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Seasonal affective disorder prevalent during winter months

Amanda Nelson, Editor-in-Chief

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Although winter brings many favorable activities such as ice skating, drinking hot cocoa and the holiday season, many feel the winter months drag, leaving them more susceptible to feelings of sadness.

In more ways than one, weather affects our mood. This may be the reason that many students feel as if the second trimester is the hardest to get through. This may be for a number of reasons, however, but one must monitor their mental health during these chilly months and consider seasonal affective disorder (SAD) as a possibility for a change in mood.

What is SAD? According to Mayo Clinic, it is “a mood disorder characterized by depression that occurs at the same time every year.” Seasonal affective disorder is very common coming in with around three million cases per year in the United States alone. It is more likely to occur starting in late fall and progressing deep into the winter months, but it can also occur during the spring and summer for some people.

According to Psychology Today, one of the main causes for winter on-set SAD deals with “winter days getting shorter and darker, melatonin production in the body increases and people tend to feel sleepier and more lethargic.” Other factors may include decreased serotonin levels and a genetic history of depression. Winter on-set SAD symptoms include “oversleeping, appetite changes (especially a craving for foods high in carbohydrates), weight gain, tiredness or low energy.”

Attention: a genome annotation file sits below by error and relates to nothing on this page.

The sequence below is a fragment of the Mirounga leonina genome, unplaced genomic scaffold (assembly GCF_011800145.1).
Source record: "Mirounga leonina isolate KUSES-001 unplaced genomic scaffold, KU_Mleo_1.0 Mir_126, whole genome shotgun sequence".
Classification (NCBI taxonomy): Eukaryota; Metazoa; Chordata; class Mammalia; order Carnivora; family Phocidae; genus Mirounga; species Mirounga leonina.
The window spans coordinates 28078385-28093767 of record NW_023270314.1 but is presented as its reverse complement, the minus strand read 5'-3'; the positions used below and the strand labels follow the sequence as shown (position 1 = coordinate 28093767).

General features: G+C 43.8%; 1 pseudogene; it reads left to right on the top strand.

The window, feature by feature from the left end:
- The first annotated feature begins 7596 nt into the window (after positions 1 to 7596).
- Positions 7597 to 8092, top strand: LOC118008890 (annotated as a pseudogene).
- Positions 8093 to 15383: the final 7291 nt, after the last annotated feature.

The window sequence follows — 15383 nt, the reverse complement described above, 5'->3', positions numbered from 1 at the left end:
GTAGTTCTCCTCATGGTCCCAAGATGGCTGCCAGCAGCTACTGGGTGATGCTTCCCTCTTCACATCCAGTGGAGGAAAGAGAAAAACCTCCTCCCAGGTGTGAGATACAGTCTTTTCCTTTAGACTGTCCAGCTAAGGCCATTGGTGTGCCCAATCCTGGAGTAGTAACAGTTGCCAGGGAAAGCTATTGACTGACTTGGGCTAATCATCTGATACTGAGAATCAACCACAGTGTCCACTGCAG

As the second trimester trudges on, if you consistently feel any of the symptoms above, do not dismiss them as the “winter blues.” There are many ways to treat SAD, such as vitamin D supplements, psychotherapy, light therapy and in extreme cases antidepressants. Take steps to regulate your mood instead of facing it alone, there is no shame in asking for help.

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Seasonal affective disorder prevalent during winter months